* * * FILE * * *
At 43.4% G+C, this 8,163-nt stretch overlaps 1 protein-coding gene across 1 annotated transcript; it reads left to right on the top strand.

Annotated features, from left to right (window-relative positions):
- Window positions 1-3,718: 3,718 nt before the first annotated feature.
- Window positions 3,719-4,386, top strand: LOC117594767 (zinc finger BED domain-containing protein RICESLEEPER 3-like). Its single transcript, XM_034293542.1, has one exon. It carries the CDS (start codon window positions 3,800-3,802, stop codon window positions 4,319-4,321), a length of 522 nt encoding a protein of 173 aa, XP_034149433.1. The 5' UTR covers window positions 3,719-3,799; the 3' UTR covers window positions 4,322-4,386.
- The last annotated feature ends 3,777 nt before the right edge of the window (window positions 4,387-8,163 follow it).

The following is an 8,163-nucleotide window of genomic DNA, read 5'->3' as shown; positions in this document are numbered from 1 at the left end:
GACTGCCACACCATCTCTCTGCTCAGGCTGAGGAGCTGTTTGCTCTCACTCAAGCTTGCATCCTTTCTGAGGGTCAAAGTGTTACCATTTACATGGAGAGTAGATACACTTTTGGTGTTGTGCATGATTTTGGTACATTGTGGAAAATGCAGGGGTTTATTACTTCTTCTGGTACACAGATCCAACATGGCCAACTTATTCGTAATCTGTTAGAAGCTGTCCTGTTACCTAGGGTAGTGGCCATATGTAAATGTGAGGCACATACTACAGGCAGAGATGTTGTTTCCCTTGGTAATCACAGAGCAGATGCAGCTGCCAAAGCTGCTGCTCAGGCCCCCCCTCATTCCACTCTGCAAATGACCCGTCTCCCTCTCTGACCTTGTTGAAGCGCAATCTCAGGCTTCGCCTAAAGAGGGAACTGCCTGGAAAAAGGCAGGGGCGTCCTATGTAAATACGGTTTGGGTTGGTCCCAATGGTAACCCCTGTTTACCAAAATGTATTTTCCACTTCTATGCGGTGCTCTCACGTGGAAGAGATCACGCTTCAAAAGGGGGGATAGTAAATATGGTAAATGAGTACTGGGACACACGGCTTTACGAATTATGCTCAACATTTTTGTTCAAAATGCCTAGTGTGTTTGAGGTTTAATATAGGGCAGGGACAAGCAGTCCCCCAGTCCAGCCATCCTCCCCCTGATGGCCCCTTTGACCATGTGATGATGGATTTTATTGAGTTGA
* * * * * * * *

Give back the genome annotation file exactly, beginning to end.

At 43.4% G+C, this 8,163-nt stretch overlaps 1 protein-coding gene across 1 annotated transcript; it reads left to right on the top strand.

Annotated features, from left to right (window-relative positions):
- Window positions 1-3,718: 3,718 nt before the first annotated feature.
- Window positions 3,719-4,386, top strand: LOC117594767 (zinc finger BED domain-containing protein RICESLEEPER 3-like). Its single transcript, XM_034293542.1, has one exon. It carries the CDS (start codon window positions 3,800-3,802, stop codon window positions 4,319-4,321), a length of 522 nt encoding a protein of 173 aa, XP_034149433.1. The 5' UTR covers window positions 3,719-3,799; the 3' UTR covers window positions 4,322-4,386.
- The last annotated feature ends 3,777 nt before the right edge of the window (window positions 4,387-8,163 follow it).

The following is an 8,163-nucleotide window of genomic DNA, read 5'->3' as shown; positions in this document are numbered from 1 at the left end:
GACTGCCACACCATCTCTCTGCTCAGGCTGAGGAGCTGTTTGCTCTCACTCAAGCTTGCATCCTTTCTGAGGGTCAAAGTGTTACCATTTACATGGAGAGTAGATACACTTTTGGTGTTGTGCATGATTTTGGTACATTGTGGAAAATGCAGGGGTTTATTACTTCTTCTGGTACACAGATCCAACATGGCCAACTTATTCGTAATCTGTTAGAAGCTGTCCTGTTACCTAGGGTAGTGGCCATATGTAAATGTGAGGCACATACTACAGGCAGAGATGTTGTTTCCCTTGGTAATCACAGAGCAGATGCAGCTGCCAAAGCTGCTGCTCAGGCCCCCCCTCATTCCACTCTGCAAATGACCCGTCTCCCTCTCTGACCTTGTTGAAGCGCAATCTCAGGCTTCGCCTAAAGAGGGAACTGCCTGGAAAAAGGCAGGGGCGTCCTATGTAAATACGGTTTGGGTTGGTCCCAATGGTAACCCCTGTTTACCAAAATGTATTTTCCACTTCTATGCGGTGCTCTCACGTGGAAGAGATCACGCTTCAAAAGGGGGGATAGTAAATATGGTAAATGAGTACTGGGACACACGGCTTTACGAATTATGCTCAACATTTTTGTTCAAAATGCCTAGTGTGTTTGAGGTTTAATATAGGGCAGGGACAAGCAGTCCCCCAGTCCAGCCATCCTCCCCCTGATGGCCCCTTTGACCATGTGATGATGGATTTTATTGAGTTGA